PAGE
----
Mapping an Obstacle Course

I just finished a new unit with my students and I am excited to share. Collaborating with the PE teacher, we created a scenario by asking the students to help develop a training program for one of our administrators. In a letter to the students, the administrator asks for help as he needs to prepare for an obstacle course race at a familiar forest. The students then worked in PE to learn about training programs and in my class to learn about topography and develop mapping skills.

The letter from the administrator set the stage. He explained the scenario to the students and then asked them to create a trial run course similar to the actual race but not in the exact location. This provided students the “need” to figure out what the initial course was like in terms of terrain, elevation, elevation changes, and location. I had a course mapped out for them as the actual race course. It included steep and gentle slopes, crossing a creek, running along a lake, and joining up with the PCT (Pacific Crest Trail) for a section. I also had a map of the entire National Forest that the actual race was in so they could find a new location for their trial run.

The students worked in groups with little direct instruction from me. We spent part of a class period learning how to read elevation on a topographic map, and part of a class learning latitude and longitude (thankfully they had exposure to those in social studies in the past). We also did activities to learn how to determine latitude and longitude on campus, and how terrain impacts performance through an inquiry investigation outside. Most of the class time students worked in their small groups developing their understandings and puzzling through the task.

During the same two weeks, the students spent time in PE class learning about training. Though I don’t know details, they covered concepts like intensity, heart rate monitoring, modifying workouts depending on purpose, and types of exercises. I provided them with a sample training program from a known obstacle course race and showed a few short videos from different obstacle course race websites to give them ideas.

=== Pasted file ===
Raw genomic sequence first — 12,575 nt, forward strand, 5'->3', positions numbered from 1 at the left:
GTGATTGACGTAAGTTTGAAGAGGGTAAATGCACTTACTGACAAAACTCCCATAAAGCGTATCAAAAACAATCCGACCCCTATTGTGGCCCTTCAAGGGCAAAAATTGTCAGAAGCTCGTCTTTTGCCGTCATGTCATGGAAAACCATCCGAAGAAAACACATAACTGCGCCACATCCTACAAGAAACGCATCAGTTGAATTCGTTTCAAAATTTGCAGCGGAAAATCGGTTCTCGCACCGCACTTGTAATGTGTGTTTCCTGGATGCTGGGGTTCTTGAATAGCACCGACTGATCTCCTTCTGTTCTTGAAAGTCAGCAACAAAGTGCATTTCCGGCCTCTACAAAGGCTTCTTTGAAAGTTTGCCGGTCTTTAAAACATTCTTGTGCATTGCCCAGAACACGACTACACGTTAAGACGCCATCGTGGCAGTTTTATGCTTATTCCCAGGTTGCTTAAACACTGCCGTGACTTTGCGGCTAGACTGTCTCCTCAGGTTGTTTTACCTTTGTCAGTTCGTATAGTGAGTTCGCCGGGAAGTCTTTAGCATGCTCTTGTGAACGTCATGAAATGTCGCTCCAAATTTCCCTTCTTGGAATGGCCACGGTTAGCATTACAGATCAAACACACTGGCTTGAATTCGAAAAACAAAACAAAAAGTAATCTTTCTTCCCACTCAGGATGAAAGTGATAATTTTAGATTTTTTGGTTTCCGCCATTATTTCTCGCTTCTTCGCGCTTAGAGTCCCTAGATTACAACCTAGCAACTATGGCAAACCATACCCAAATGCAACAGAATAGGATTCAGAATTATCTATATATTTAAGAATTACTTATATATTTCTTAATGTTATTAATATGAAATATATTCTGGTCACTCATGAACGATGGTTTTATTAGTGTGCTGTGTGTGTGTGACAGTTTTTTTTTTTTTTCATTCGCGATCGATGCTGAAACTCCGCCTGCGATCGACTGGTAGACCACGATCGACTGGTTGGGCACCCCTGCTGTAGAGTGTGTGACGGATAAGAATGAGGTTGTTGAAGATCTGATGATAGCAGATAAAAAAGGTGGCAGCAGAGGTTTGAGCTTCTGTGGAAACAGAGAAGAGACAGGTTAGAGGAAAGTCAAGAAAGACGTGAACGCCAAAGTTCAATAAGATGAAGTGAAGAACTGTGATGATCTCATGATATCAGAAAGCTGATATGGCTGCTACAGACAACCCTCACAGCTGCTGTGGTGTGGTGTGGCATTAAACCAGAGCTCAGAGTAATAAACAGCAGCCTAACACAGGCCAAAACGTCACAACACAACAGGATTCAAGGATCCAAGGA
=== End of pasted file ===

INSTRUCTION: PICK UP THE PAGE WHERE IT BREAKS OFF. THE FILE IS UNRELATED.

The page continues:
This was an engaging unit for many students. It was challenging in several ways. I enjoyed watching the groups work through the tasks and some get excited to produce a trial course. The open-ended approach was motivating for some students, though others found it too challenging. For most groups, though, there was a mix of motivation and the engaged students could draw in those on the outskirts.

Some things to know:

We used a large map of Mt. Hood National Forest. I purchased a non-tearable map from REI and placed it in the back of the classroom for students to use as needed.

Like many, if not all, National Forests, Mt. Hood has a great website with links to maps for every named hiking trail. Students used this website to find detailed information about the trial course they were creating, then used the big map in the back to visualize it in relation to the actual race.

When presenting the letter on day one, you may want to let the students know this is a scenario. I thought it would be more fun if it seemed authentic. Unfortunately, that back-fired and some students were rather upset when they found out it wasn’t real. Others enjoyed the fun of it. I think it probably depends on your class 🙂

This unit took longer than I anticipated. Thankfully, the PE teacher working with me was flexible. We did not teach together at any point, we just had the same kids at different times of the day.

As always, feel free to drop a question in the comments or share an idea!

Happy teaching!

 

2 thoughts on “Mapping an Obstacle Course

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